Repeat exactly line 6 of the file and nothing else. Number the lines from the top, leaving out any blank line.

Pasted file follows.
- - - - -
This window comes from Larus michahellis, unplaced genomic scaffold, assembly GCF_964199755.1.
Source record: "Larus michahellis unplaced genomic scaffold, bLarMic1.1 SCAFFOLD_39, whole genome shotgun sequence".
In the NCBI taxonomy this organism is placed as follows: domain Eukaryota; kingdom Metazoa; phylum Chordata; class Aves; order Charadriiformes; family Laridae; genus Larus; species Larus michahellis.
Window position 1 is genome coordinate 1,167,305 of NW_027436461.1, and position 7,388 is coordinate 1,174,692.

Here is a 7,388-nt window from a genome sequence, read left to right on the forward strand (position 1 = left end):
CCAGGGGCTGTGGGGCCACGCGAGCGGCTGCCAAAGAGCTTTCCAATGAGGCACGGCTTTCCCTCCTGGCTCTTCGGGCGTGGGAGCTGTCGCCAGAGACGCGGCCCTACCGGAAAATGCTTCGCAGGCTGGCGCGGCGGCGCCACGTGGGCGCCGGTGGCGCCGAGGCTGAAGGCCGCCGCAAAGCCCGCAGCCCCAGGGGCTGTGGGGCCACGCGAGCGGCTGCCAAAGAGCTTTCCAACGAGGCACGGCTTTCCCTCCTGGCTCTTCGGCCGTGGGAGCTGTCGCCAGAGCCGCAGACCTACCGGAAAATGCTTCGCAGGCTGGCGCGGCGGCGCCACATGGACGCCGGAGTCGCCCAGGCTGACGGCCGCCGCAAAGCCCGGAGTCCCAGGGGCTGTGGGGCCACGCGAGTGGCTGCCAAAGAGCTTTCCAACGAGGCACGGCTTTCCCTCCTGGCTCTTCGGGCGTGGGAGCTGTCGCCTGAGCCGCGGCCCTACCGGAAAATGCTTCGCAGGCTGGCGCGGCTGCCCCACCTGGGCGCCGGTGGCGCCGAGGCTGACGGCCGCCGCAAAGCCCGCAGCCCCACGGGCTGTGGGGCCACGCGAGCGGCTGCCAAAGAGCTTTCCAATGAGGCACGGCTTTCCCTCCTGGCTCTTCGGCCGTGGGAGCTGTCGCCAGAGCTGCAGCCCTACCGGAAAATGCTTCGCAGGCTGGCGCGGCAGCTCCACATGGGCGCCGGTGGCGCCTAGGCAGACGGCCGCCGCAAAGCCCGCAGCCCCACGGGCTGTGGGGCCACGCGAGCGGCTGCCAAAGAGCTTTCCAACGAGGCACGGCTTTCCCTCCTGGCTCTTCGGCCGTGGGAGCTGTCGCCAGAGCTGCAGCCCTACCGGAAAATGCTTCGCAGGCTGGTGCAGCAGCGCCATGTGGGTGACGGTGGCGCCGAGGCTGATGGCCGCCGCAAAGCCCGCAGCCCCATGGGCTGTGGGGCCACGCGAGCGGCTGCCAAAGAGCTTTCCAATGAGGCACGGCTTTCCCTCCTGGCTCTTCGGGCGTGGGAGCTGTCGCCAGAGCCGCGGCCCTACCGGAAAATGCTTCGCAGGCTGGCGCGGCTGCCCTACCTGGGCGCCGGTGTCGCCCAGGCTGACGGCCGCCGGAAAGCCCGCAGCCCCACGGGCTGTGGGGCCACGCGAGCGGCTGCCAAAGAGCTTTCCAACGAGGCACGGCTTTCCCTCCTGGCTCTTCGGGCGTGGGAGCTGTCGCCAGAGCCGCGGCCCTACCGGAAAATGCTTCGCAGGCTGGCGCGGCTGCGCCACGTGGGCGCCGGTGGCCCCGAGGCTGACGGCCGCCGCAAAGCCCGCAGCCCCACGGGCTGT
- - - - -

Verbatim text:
CCAGGGGCTGTGGGGCCACGCGAGCGGCTGCCAAAGAGCTTTCCAATGAGGCACGGCTTTCCCTCCTGGCTCTTCGGGCGTGGGAGCTGTCGCCAGAGACGCGGCCCTACCGGAAAATGCTTCGCAGGCTGGCGCGGCGGCGCCACGTGGGCGCCGGTGGCGCCGAGGCTGAAGGCCGCCGCAAAGCCCGCAGCCCCAGGGGCTGTGGGGCCACGCGAGCGGCTGCCAAAGAGCTTTCCAACGAGGCACGGCTTTCCCTCCTGGCTCTTCGGCCGTGGGAGCTGTCGCCAGAGCCGCAGACCTACCGGAAAATGCTTCGCAGGCTGGCGCGGCGGCGCCACATGGACGCCGGAGTCGCCCAGGCTGACGGCCGCCGCAAAGCCCGGAGTCCCAGGGGCTGTGGGGCCACGCGAGTGGCTGCCAAAGAGCTTTCCAACGAGGCACGGCTTTCCCTCCTGGCTCTTCGGGCGTGGGAGCTGTCGCCTGAGCCGCGGCCCTACCGGAAAATGCTTCGCAGGCTGGCGCGGCTGCCCCACCTGGGCGCCGGTGGCGCCGAGGCTGACGGCCGCCGCAAAGCCCGCAGCCCCACGGGCTGTGGGGCCACGCGAGCGGCTGCCAAAGAGCTTTCCAATGAGGCACGGCTTTCCCTCCTGGCTCTTCGGCCGTGGGAGCTGTCGCCAGAGCTGCAGCCCTACCGGAAAATGCTTCGCAGGCTGGCGCGGCAGCTCCACATGGGCGCCGGTGGCGCCTAGGCAGACGGCCGCCGCAAAGCCCGCAGCCCCACGGGCTGTGGGGCCACGCGAGCGGCTGCCAAAGAGCTTTCCAACGAGGCACGGCTTTCCCTCCTGGCTCTTCGGCCGTGGGAGCTGTCGCCAGAGCTGCAGCCCTACCGGAAAATGCTTCGCAGGCTGGTGCAGCAGCGCCATGTGGGTGACGGTGGCGCCGAGGCTGATGGCCGCCGCAAAGCCCGCAGCCCCATGGGCTGTGGGGCCACGCGAGCGGCTGCCAAAGAGCTTTCCAATGAGGCACGGCTTTCCCTCCTGGCTCTTCGGGCGTGGGAGCTGTCGCCAGAGCCGCGGCCCTACCGGAAAATGCTTCGCAGGCTGGCGCGGCTGCCCTACCTGGGCGCCGGTGTCGCCCAGGCTGACGGCCGCCGGAAAGCCCGCAGCCCCACGGGCTGTGGGGCCACGCGAGCGGCTGCCAAAGAGCTTTCCAACGAGGCACGGCTTTCCCTCCTGGCTCTTCGGGCGTGGGAGCTGTCGCCAGAGCCGCGGCCCTACCGGAAAATGCTTCGCAGGCTGGCGCGGCTGCGCCACGTGGGCGCCGGTGGCCCCGAGGCTGACGGCCGCCGCAAAGCCCGCAGCCCCACGGGCTGT